Miscarriage chromosome testing Utility of comparative genomic hybridization with reflex microsatellite analysis in preserved miscarriage tissue

Capsule:
This observational study shows that comparative genomic hybridization and reflex microsatellite analysis are effective DNA technologies to determine chromosome results of preserved miscarriage tissue.

Authors:
Nidhee Mathur, M.D., Latrice Triplett, M.D., Mary D. Stephenson, M.D., M.Sc.

Volume 101, Issue 5, Pages 1349–1352

Abstract:

Objective:
To assess the utility of comparative genomic hybridization (CGH) and reflex microsatellite analysis (MSA) for chromosome analysis of preserved miscarriage tissue.

Design:
Observational study.

Setting:
Academic recurrent pregnancy loss program.

Patient(s):
Patients with recurrent early pregnancy loss, defined as two or more miscarriages at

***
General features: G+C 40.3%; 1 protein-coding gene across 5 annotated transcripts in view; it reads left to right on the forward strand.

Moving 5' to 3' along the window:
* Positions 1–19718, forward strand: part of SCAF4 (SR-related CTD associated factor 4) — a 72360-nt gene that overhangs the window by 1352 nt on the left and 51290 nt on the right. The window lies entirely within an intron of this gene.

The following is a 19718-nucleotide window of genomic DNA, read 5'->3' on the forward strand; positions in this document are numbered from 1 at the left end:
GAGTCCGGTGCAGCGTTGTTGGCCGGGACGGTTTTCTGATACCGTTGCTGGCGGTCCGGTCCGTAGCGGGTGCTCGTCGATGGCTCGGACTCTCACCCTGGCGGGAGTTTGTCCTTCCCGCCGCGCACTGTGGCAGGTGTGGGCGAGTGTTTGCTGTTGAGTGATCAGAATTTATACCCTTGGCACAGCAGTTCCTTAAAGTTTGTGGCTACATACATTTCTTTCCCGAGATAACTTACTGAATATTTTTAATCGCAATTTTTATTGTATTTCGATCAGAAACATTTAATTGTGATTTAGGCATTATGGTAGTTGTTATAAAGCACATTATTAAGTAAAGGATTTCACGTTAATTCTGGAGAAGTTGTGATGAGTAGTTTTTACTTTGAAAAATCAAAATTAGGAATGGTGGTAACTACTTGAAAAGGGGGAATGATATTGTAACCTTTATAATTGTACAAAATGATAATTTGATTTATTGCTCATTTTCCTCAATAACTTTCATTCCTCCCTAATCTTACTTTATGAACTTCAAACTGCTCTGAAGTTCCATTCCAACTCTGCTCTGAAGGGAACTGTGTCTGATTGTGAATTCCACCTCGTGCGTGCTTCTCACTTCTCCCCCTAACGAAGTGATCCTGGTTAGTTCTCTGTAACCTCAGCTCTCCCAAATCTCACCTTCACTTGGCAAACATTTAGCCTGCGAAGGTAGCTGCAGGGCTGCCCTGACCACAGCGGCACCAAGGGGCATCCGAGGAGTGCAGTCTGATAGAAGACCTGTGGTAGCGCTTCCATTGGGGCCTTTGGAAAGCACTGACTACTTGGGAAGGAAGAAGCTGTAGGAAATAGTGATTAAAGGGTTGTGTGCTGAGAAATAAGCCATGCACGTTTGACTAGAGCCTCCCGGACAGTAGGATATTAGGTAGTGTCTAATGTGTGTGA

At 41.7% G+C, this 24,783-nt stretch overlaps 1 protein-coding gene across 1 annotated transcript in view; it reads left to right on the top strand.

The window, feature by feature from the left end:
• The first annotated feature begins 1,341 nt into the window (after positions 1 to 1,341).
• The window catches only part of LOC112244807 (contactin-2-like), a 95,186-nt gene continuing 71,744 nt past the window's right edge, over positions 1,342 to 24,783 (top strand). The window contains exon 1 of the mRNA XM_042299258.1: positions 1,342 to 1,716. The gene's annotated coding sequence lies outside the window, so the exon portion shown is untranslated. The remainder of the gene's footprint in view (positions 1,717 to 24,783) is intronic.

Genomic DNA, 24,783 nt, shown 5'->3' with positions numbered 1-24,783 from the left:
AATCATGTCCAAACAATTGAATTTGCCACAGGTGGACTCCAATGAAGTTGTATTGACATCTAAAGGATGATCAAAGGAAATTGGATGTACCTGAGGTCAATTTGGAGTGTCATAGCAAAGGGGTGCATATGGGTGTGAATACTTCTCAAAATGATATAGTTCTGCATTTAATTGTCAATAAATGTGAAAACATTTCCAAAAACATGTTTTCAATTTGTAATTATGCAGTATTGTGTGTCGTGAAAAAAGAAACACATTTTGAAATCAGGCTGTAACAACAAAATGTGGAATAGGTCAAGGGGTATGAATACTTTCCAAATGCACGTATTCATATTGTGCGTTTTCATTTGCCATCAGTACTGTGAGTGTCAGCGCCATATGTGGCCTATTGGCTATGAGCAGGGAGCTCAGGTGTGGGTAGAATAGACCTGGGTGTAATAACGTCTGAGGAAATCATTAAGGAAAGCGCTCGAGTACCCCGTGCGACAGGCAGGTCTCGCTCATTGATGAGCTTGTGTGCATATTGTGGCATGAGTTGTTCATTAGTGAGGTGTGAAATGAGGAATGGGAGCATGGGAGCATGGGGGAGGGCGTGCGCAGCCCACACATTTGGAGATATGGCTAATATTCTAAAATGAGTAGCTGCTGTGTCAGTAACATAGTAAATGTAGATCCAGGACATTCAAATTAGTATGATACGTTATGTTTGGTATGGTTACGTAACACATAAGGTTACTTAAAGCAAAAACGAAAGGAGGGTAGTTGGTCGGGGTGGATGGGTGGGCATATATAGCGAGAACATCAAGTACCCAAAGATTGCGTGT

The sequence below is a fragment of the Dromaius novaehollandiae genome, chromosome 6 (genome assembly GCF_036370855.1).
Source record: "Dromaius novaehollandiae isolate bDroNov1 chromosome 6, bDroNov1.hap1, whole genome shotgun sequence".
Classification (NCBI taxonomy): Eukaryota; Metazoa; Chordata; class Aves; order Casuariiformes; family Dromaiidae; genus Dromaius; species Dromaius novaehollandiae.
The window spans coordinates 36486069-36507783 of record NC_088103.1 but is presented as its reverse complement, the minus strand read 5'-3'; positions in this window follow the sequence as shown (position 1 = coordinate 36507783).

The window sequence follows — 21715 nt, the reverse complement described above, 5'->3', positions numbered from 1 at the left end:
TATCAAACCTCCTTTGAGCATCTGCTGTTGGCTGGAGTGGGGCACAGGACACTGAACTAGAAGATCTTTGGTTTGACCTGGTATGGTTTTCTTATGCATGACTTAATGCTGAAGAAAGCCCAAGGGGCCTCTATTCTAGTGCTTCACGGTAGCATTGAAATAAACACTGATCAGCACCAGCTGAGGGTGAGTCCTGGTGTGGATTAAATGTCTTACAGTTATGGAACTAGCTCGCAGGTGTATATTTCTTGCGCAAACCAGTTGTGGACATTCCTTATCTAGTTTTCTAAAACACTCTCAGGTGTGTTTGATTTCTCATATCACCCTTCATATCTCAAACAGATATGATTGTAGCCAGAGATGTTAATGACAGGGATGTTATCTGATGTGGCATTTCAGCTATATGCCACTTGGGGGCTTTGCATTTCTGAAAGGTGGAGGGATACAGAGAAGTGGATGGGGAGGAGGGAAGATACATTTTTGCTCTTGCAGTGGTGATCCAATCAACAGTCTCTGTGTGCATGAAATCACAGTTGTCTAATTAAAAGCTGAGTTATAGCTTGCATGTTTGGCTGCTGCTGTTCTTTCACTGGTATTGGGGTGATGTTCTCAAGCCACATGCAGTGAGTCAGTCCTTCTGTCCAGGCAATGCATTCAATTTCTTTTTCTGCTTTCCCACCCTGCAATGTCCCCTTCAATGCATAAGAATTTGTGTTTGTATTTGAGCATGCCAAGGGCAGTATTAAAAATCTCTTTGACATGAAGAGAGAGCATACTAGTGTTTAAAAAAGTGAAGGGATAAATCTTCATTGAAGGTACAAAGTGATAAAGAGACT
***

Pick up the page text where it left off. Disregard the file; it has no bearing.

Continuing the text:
Intervention(s):
Preserved miscarriage specimens were sent for CGH. If results were euploid female (46,XX), reflex MSA was performed to assess if the result was of miscarriage or maternal origin.

Main Outcome Measure(s):
Results were recorded as either informative or uninformative. Uninformative results were classified as “CGH failed” or “maternal contamination.”

Result(s):
Fifty-eight women with 77 miscarriage specimens met the criteria. CGH failed in nine of the preserved miscarriage specimens owing to minimal pregnancy tissue, and two owing to poor-quality DNA. Twenty-two of the 33 specimens reported as 46,XX by CGH were sent for MSA; maternal contamination was confirmed in 23% (5/22). CGH was therefore informative in 79% (61/77) of the specimens; 64% (39/61) were euploid, and 36% (22/61) were noneuploid, with a 46,XX/46,XY ratio of 2.5.

Conclusion(s):
CGH with reflex MSA is useful for obtaining chromosome results in preserved miscarriage specimens, although informative results were achieved in only 79% of specimens. Maternal contamination should be assessed after an initial diploid female result.

Translate »